The burn care QD published by NHS England is entirely based on data analysis by the iBID. The identified measures were originally agreed by the burn care CRG in 2012 and revised in 2015/16 for use from April 2016. A number of suggested measures were also agreed for future consideration. Cases identified with the QD are identified for burn services so they can audit each case at local, regional or national level. However there is currently no assurance process in place that confirms this has happened.
Having an agreed means of stratifying burn injuries allows the use of a common language between all burn services and commissioners concerning the case-mix being cared for. Additionally the resource
requirements for each level of burn injury with regard to critical care bed and theatre time utilisation allows consistently applicable modelling to be undertaken. It also allows commissioners to identify those cases being inappropriately admitted to services not designated at the required level.
In a similar way, mortality risk stratification allows outlier cases and services to be identified and the overall performance of a burn service monitored over time.
Producing mortality and survival reports using the VLAD ethodology produces a standardised means of reviewing burn care quality in relation to mortality with reports that can be developed at national, regional or burn service level and produced to look at different subsets including age groups injury severity is and the results of injuries from specific causes.
The VLAD methodology can also be used to display the results for any variable which has a range of values applicable to subgroups which can be based on a binary differentiation.
The inhalation project is a multicentre effort to quantify cases of inhalation injury cared for by the NHS specialised burn services. The intention being to develop a quantification scale for inhalation injury as none currently exist and to consider intubated and ventilated burn injury cases where there is some question as to suitability of this intervention.
A variety of functional outcome measures identified by the BBA outcomes having incorporated in the iBID software. Many of these are used spasmodically by burn services based on local interest. These measures have not been stipulated by the CRG or commissions, possibly in recognition that their completion requires significant input by burn service personnel.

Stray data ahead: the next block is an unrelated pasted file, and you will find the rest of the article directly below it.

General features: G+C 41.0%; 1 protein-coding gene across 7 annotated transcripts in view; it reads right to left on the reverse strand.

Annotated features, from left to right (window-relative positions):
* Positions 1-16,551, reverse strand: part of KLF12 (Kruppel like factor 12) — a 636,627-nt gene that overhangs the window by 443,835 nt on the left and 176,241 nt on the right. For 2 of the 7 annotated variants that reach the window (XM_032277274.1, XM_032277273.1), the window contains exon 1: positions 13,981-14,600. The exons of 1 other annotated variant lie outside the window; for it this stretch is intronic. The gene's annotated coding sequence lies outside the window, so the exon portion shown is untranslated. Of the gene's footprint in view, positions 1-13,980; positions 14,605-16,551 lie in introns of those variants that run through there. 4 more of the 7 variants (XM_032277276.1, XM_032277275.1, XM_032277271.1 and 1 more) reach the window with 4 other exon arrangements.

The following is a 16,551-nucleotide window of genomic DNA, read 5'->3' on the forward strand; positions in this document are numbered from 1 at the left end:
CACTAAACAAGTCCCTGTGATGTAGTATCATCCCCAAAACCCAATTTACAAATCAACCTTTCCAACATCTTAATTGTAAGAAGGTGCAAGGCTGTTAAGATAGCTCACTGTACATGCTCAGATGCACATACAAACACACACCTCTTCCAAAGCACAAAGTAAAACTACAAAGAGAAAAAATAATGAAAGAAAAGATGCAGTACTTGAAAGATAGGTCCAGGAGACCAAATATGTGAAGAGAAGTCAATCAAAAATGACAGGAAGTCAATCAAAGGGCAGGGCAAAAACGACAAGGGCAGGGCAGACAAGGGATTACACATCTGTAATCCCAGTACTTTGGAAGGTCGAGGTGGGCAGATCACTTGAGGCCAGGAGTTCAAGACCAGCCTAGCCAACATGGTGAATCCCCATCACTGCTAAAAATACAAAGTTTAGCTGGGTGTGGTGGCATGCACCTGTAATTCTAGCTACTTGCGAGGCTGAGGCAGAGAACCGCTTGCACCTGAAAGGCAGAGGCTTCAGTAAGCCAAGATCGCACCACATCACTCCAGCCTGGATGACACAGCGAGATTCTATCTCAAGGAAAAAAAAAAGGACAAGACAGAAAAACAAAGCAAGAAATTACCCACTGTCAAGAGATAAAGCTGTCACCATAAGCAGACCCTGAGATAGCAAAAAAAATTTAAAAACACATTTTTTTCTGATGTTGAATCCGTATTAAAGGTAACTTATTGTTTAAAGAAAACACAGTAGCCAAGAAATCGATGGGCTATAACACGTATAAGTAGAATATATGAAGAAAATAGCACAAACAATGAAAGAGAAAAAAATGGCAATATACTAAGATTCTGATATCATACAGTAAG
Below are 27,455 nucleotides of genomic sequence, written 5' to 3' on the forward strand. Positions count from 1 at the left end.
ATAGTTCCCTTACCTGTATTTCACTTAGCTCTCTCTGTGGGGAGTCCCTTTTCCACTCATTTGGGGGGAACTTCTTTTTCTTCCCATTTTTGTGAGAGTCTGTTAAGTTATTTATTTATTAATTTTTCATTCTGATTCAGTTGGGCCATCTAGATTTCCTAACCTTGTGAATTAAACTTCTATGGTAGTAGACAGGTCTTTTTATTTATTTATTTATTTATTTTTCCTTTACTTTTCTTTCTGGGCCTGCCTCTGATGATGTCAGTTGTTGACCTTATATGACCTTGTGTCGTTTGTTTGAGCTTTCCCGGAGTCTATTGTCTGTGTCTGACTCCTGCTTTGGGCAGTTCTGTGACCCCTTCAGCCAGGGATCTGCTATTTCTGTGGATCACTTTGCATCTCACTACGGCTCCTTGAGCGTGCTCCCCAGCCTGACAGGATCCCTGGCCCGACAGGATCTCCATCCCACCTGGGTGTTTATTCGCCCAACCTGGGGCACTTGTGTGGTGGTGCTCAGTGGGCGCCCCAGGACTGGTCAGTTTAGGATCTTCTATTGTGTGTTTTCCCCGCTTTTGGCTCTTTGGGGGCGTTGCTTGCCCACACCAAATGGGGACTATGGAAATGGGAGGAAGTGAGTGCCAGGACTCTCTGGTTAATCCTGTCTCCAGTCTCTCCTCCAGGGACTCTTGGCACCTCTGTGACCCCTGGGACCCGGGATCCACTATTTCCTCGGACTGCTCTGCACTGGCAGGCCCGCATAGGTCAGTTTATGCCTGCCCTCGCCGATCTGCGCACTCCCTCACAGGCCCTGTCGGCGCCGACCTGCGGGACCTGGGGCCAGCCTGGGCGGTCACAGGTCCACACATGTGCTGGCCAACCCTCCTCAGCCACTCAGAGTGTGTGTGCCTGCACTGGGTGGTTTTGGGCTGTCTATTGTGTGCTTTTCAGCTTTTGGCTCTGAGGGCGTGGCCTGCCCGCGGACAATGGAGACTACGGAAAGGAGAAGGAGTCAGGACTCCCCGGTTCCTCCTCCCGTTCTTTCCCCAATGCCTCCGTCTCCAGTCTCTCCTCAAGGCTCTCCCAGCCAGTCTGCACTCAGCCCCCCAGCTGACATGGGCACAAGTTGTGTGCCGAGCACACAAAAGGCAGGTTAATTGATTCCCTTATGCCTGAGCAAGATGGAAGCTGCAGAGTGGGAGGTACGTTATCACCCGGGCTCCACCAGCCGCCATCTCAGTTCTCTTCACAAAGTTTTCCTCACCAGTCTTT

The added value of a telereferral system for burns is recognised internationally, but for the various technical and information governance obstructions to its generalised use in the NHS have only recently been overcome by system developed with one of our industry partners. Full documentation of the system is available for the system currently being rolled out nationally.
An NIHR funded programme has been developed by the University of the West of England with the hope that this burn specific set of PROMS will be supported by NHS England for rollout nationally. Plans have
been made for its incorporation within the iBID software for release in the autumn of 2017.
Work undertaken in Western Australia concerning the long-term mortality consequences of having suffered a significant burn injury suggest the need for the iBID data to be linked with the Office of National Statistics (ONS) mortality database. The presence of important variables within the data allows this to be technically simple but politically complex.
Recent concerns identified by the BCIG have been circulated for comment as the lack of an assured audit process for burn care is an issue of concern. The lack of ongoing debate on this issue is unsupportable.
The fact that the iBID collection is now one of only three comprehensive burn service data collection systems in the world and the only one with complete national collection in any country puts it in a position
to drive the international agenda concerning the use of comparable international burn injury data.
The experience and knowledge of the iBID team also allows a definitive role to be developed in working with the World Health Organisation (WHO) and the International Society for Burn injuries (ISBI) in developing a globally applicable minimum dataset designed for use in low and middle income countries, as well as being the starting point for any data collection in high-income countries.
(*) developments planned for the future